They are not words of wisdom, but of fundamentalism: the world isn’t black and white, you are not all bad or good, but both and, if you make a mistake, the world will not end. Not unless you are a lunatic with your finger on a nuclear button. Are you?
Compassion is the latest buzzword in mental health, drawing from Buddhism the way mindfulness does. Professor Paul Gilbert OBE, who created Compassion Focused Therapy, says compassion is more than simple kindness.
“People can be frightened of compassion because they think it is a weakness or an indulgence,” he says. “This is largely because they don't understand it. Put simply, the way we are is not our fault. How we choose to understand and work with our brains – for the wellbeing of ourselves and others – is, however, very much our responsibility.”
To cultivate compassionate wisdom takes courage, he says. But there are benefits to our own wellbeing, as well as to society. Gilbert’s work with the Compassionate Mind Foundation (see compassionatemind.co.uk) suggests that practising compassion not only relieves stress, but can liberate us from inherited behaviours.
“There is a lot of neurophysiological evidence that kindness and affection does help us calm our threat systems,” he says. “All over the world, academic researchers are revealing that by cultivating compassion, we stimulate many physiological systems that are excellent for our health and happiness.”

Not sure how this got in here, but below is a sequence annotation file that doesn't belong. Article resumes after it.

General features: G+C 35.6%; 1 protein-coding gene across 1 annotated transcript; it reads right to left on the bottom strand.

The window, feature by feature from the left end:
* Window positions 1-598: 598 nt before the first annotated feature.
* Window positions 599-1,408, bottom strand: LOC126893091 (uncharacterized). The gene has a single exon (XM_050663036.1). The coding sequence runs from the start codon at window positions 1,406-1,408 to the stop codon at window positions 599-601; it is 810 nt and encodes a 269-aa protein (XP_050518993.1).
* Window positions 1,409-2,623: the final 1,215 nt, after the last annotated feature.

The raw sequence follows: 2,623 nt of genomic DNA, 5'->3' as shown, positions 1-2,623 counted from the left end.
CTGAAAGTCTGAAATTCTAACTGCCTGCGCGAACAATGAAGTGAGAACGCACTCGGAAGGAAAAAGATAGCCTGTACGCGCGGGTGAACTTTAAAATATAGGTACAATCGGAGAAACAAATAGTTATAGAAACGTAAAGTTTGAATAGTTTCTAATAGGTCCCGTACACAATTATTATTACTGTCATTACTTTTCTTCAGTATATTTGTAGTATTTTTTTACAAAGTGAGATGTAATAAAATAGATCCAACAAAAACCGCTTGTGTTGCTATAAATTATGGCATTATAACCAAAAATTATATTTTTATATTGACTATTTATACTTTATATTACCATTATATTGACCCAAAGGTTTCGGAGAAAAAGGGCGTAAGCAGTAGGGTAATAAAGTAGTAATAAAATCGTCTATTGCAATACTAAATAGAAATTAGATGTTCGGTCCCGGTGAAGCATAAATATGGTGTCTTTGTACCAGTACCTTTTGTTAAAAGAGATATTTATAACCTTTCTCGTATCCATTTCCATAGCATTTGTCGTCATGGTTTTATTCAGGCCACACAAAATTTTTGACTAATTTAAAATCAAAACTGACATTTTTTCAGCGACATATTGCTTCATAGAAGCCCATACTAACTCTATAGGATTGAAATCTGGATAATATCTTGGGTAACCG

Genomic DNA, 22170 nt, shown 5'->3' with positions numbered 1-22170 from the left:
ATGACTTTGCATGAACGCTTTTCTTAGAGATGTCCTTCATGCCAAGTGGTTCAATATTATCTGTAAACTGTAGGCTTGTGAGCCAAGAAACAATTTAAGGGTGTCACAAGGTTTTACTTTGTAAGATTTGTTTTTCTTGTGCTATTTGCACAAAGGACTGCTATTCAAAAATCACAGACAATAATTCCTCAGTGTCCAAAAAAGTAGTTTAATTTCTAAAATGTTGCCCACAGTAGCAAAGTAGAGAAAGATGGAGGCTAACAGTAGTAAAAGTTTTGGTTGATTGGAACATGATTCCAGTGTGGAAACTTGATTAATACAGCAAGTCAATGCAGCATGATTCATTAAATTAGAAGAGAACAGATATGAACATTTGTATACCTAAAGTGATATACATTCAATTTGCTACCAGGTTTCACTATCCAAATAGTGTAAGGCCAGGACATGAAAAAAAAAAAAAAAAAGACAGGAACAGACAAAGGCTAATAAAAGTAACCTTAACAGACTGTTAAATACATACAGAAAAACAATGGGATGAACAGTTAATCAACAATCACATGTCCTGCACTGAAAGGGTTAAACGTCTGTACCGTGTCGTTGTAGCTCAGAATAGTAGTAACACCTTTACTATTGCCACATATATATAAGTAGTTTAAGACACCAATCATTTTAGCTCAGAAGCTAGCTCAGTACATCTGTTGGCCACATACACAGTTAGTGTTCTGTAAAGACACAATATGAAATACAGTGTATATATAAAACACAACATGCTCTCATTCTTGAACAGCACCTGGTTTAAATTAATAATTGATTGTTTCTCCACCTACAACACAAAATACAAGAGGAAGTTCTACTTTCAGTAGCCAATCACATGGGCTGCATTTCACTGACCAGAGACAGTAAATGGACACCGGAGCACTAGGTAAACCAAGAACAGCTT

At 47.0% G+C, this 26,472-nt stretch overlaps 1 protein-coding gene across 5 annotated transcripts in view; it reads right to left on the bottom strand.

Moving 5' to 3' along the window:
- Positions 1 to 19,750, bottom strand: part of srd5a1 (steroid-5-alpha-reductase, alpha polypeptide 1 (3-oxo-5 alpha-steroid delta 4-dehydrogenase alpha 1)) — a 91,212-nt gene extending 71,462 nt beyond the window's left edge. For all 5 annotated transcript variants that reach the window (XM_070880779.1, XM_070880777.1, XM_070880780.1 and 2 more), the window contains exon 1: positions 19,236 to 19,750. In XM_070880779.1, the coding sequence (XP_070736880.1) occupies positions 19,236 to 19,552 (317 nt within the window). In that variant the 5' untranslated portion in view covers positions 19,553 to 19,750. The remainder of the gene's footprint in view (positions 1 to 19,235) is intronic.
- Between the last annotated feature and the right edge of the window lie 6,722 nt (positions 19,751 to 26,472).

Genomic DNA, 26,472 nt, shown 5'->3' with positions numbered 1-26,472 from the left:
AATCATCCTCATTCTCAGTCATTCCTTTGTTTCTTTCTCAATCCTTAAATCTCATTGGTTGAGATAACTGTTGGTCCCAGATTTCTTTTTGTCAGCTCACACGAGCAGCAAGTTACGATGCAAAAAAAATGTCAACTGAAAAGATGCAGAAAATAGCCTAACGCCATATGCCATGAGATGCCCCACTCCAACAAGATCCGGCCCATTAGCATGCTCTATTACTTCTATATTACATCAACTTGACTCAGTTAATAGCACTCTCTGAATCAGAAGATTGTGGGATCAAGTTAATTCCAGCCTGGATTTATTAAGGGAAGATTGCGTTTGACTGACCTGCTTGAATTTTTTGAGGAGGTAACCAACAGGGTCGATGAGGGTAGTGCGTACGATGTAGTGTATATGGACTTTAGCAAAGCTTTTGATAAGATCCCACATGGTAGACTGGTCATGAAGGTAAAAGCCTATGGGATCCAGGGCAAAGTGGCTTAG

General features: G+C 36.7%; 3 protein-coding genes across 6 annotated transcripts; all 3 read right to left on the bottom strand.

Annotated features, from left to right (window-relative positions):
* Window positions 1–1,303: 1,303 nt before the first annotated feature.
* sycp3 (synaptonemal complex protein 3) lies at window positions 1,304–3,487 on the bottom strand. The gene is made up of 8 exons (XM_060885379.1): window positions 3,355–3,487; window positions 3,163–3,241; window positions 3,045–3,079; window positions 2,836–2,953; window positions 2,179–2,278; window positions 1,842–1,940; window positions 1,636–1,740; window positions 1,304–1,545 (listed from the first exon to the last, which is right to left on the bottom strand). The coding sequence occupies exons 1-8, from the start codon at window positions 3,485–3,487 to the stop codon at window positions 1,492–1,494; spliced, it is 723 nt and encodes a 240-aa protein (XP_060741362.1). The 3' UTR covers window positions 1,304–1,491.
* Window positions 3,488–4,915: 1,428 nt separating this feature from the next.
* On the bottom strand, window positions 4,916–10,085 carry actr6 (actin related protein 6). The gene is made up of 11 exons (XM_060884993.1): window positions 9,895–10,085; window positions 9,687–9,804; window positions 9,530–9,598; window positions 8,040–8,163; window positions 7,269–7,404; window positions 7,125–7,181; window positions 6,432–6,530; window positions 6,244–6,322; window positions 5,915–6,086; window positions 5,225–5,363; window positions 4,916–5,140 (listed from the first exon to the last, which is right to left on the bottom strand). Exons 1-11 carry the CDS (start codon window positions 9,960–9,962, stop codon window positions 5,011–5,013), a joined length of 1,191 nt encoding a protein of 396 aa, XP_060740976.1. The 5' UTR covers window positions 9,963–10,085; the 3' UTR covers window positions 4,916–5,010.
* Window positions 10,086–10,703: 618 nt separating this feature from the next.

Create a compassionate voice
Just as we have an inner critic, we also have a compassionate self, or at least the makings of it. Whenever we care about others, from our nearest and dearest to a whale stranded on a beach, we are being compassionate. All we need to do it turn some of that kindness inwards. “We can never find peace in the outer world until we find peace with ourselves,” said the Dalai Lama.
Compassion is kindness
When you make yourself soup when you’re ill, have a candle-lit bath when stressed or take a deep breath and say to yourself “you can do this”, you’re being compassionate.
Next time you stand before a mirror and hear the inner critic piping up with a list of faults, turn down the volume and be your own best friend instead. What would you say to someone you loved as opposed to someone you apparently loath?
Compassion is understanding
You know how great it feels to be understood by someone, and how miserable to be misunderstood or written off? If someone tells you that you’re clumsy, you’re more likely to trip up. Such is the power of suggestion.
If you ask yourself why you dropped that cup instead of beating yourself up, you might work out that you’re tired, stressed or ill and need a break. The solution to any problem is not to shout and scream at it, but to understand why it arose and deal with the deeper issue.
Compassion is infectious
Okay we’re not going to get all Californian and bang on about self-love, but know this: liking and loving yourself is not the same as being self-obsessed or selfish, words that your inner critic will almost certainly fling at you if you show yourself kindness. Practising self-compassion not only stops the self-abuse, it’ll improve your relationships as you become more compassionate to others.
A random act of kindness can restore our faith in humanity. In a world torn apart by hate and mistrust, it is essential to work on our compassion.